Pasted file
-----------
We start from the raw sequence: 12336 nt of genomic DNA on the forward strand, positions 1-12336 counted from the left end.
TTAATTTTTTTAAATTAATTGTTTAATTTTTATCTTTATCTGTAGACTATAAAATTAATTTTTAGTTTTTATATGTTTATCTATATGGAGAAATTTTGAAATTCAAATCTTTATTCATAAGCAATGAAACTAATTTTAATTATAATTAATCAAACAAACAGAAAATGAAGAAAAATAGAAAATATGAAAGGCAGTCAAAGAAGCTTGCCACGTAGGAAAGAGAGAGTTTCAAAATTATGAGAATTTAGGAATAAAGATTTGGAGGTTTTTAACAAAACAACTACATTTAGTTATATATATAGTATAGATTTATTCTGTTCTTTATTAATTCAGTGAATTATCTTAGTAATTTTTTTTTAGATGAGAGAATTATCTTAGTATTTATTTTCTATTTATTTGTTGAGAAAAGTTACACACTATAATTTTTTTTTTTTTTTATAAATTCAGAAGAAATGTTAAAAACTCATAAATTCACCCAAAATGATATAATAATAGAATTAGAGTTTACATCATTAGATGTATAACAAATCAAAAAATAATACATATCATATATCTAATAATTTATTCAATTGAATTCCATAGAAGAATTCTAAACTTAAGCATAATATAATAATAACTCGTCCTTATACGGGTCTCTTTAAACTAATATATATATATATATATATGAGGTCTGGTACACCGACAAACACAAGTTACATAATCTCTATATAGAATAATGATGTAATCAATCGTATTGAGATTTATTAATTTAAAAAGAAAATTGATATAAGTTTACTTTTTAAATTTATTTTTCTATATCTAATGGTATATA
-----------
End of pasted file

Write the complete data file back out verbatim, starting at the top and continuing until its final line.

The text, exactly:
We start from the raw sequence: 12336 nt of genomic DNA on the forward strand, positions 1-12336 counted from the left end.
TTAATTTTTTTAAATTAATTGTTTAATTTTTATCTTTATCTGTAGACTATAAAATTAATTTTTAGTTTTTATATGTTTATCTATATGGAGAAATTTTGAAATTCAAATCTTTATTCATAAGCAATGAAACTAATTTTAATTATAATTAATCAAACAAACAGAAAATGAAGAAAAATAGAAAATATGAAAGGCAGTCAAAGAAGCTTGCCACGTAGGAAAGAGAGAGTTTCAAAATTATGAGAATTTAGGAATAAAGATTTGGAGGTTTTTAACAAAACAACTACATTTAGTTATATATATAGTATAGATTTATTCTGTTCTTTATTAATTCAGTGAATTATCTTAGTAATTTTTTTTTAGATGAGAGAATTATCTTAGTATTTATTTTCTATTTATTTGTTGAGAAAAGTTACACACTATAATTTTTTTTTTTTTTTATAAATTCAGAAGAAATGTTAAAAACTCATAAATTCACCCAAAATGATATAATAATAGAATTAGAGTTTACATCATTAGATGTATAACAAATCAAAAAATAATACATATCATATATCTAATAATTTATTCAATTGAATTCCATAGAAGAATTCTAAACTTAAGCATAATATAATAATAACTCGTCCTTATACGGGTCTCTTTAAACTAATATATATATATATATATATGAGGTCTGGTACACCGACAAACACAAGTTACATAATCTCTATATAGAATAATGATGTAATCAATCGTATTGAGATTTATTAATTTAAAAAGAAAATTGATATAAGTTTACTTTTTAAATTTATTTTTCTATATCTAATGGTATATA